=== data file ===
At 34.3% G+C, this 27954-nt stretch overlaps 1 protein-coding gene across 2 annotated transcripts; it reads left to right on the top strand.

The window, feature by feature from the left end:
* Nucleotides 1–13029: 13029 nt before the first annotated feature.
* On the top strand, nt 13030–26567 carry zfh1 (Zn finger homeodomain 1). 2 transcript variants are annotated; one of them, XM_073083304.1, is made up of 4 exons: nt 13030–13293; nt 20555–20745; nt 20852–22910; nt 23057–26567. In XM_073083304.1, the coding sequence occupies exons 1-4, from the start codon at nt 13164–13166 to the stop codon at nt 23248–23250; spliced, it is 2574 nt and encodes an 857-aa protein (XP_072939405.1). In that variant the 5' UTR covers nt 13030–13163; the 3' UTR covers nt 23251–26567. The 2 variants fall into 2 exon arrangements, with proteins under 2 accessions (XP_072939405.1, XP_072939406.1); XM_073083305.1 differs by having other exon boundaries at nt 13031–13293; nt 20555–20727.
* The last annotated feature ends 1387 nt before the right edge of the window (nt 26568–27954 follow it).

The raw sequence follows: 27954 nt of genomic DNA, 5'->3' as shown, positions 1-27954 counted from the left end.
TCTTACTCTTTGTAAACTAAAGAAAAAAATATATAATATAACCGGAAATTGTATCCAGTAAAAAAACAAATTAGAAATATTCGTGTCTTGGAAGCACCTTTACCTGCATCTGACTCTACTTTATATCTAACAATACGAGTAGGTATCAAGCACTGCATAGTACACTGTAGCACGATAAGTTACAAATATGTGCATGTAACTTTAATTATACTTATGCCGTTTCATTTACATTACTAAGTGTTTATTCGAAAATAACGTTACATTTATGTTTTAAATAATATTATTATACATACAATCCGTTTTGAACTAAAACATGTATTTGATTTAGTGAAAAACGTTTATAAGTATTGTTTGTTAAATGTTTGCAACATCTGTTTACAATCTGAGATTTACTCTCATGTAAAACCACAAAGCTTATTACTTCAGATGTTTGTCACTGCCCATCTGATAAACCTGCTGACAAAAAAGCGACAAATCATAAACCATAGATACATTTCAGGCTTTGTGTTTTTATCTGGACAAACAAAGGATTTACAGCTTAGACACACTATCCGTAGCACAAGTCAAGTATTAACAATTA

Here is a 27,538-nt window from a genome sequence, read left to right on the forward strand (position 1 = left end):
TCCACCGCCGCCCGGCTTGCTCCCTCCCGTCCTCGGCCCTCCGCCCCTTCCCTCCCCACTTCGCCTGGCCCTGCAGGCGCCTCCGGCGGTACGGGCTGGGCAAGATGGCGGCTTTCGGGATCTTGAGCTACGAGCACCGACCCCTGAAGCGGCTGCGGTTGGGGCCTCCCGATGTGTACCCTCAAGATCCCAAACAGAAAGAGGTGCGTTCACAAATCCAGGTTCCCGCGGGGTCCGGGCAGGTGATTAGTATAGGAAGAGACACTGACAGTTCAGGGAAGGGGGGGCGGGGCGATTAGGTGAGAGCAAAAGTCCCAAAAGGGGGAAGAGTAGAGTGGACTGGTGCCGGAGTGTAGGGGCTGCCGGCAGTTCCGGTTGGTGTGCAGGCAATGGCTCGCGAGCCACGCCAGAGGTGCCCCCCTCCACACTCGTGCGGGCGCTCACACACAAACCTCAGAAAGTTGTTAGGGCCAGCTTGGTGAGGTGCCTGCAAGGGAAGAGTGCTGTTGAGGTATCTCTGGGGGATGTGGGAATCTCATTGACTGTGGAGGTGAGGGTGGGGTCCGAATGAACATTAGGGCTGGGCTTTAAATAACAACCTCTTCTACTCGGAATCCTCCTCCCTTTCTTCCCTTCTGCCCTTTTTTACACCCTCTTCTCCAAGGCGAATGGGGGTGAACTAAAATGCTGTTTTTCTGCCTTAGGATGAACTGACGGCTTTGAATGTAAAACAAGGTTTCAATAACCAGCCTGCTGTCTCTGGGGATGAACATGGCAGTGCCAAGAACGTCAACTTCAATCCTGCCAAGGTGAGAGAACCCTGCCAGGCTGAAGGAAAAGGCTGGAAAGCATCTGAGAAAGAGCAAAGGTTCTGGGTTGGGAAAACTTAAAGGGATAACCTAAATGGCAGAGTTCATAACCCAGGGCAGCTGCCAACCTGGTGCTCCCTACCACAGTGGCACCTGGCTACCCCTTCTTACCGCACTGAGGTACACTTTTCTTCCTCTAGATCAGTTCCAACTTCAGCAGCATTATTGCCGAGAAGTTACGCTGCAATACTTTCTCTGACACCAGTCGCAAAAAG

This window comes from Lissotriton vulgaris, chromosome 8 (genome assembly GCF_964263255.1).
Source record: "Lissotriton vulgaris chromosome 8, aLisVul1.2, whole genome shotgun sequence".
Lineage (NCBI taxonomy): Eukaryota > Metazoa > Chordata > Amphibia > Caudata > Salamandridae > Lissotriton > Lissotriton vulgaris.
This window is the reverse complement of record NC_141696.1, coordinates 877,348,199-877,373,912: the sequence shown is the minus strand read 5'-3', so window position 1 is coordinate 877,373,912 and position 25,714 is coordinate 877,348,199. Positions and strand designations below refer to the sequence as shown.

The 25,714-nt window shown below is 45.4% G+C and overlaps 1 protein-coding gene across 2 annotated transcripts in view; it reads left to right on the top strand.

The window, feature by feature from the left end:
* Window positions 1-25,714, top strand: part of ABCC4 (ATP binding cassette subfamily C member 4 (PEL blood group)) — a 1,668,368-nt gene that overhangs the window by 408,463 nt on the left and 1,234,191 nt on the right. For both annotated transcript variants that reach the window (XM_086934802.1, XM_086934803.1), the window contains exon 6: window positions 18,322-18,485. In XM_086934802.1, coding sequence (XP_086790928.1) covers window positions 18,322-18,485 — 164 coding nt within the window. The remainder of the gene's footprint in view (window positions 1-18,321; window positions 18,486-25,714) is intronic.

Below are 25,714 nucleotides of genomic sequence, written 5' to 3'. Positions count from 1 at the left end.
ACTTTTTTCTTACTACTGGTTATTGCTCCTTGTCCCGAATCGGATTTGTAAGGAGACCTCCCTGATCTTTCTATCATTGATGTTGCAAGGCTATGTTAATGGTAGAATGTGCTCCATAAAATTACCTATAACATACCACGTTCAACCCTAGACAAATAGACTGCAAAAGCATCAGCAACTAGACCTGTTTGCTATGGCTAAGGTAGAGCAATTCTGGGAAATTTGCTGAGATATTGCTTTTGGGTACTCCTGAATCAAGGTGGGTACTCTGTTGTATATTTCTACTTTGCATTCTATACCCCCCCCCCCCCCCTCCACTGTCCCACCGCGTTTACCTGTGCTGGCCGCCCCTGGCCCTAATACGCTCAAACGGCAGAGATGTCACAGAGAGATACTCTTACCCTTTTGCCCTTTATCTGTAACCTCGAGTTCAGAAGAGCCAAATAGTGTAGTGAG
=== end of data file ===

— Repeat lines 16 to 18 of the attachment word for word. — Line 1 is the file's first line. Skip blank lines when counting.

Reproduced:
* Window positions 1-25,714, top strand: part of ABCC4 (ATP binding cassette subfamily C member 4 (PEL blood group)) — a 1,668,368-nt gene that overhangs the window by 408,463 nt on the left and 1,234,191 nt on the right. For both annotated transcript variants that reach the window (XM_086934802.1, XM_086934803.1), the window contains exon 6: window positions 18,322-18,485. In XM_086934802.1, coding sequence (XP_086790928.1) covers window positions 18,322-18,485 — 164 coding nt within the window. The remainder of the gene's footprint in view (window positions 1-18,321; window positions 18,486-25,714) is intronic.

Below are 25,714 nucleotides of genomic sequence, written 5' to 3'. Positions count from 1 at the left end.
ACTTTTTTCTTACTACTGGTTATTGCTCCTTGTCCCGAATCGGATTTGTAAGGAGACCTCCCTGATCTTTCTATCATTGATGTTGCAAGGCTATGTTAATGGTAGAATGTGCTCCATAAAATTACCTATAACATACCACGTTCAACCCTAGACAAATAGACTGCAAAAGCATCAGCAACTAGACCTGTTTGCTATGGCTAAGGTAGAGCAATTCTGGGAAATTTGCTGAGATATTGCTTTTGGGTACTCCTGAATCAAGGTGGGTACTCTGTTGTATATTTCTACTTTGCATTCTATACCCCCCCCCCCCCCCTCCACTGTCCCACCGCGTTTACCTGTGCTGGCCGCCCCTGGCCCTAATACGCTCAAACGGCAGAGATGTCACAGAGAGATACTCTTACCCTTTTGCCCTTTATCTGTAACCTCGAGTTCAGAAGAGCCAAATAGTGTAGTGAG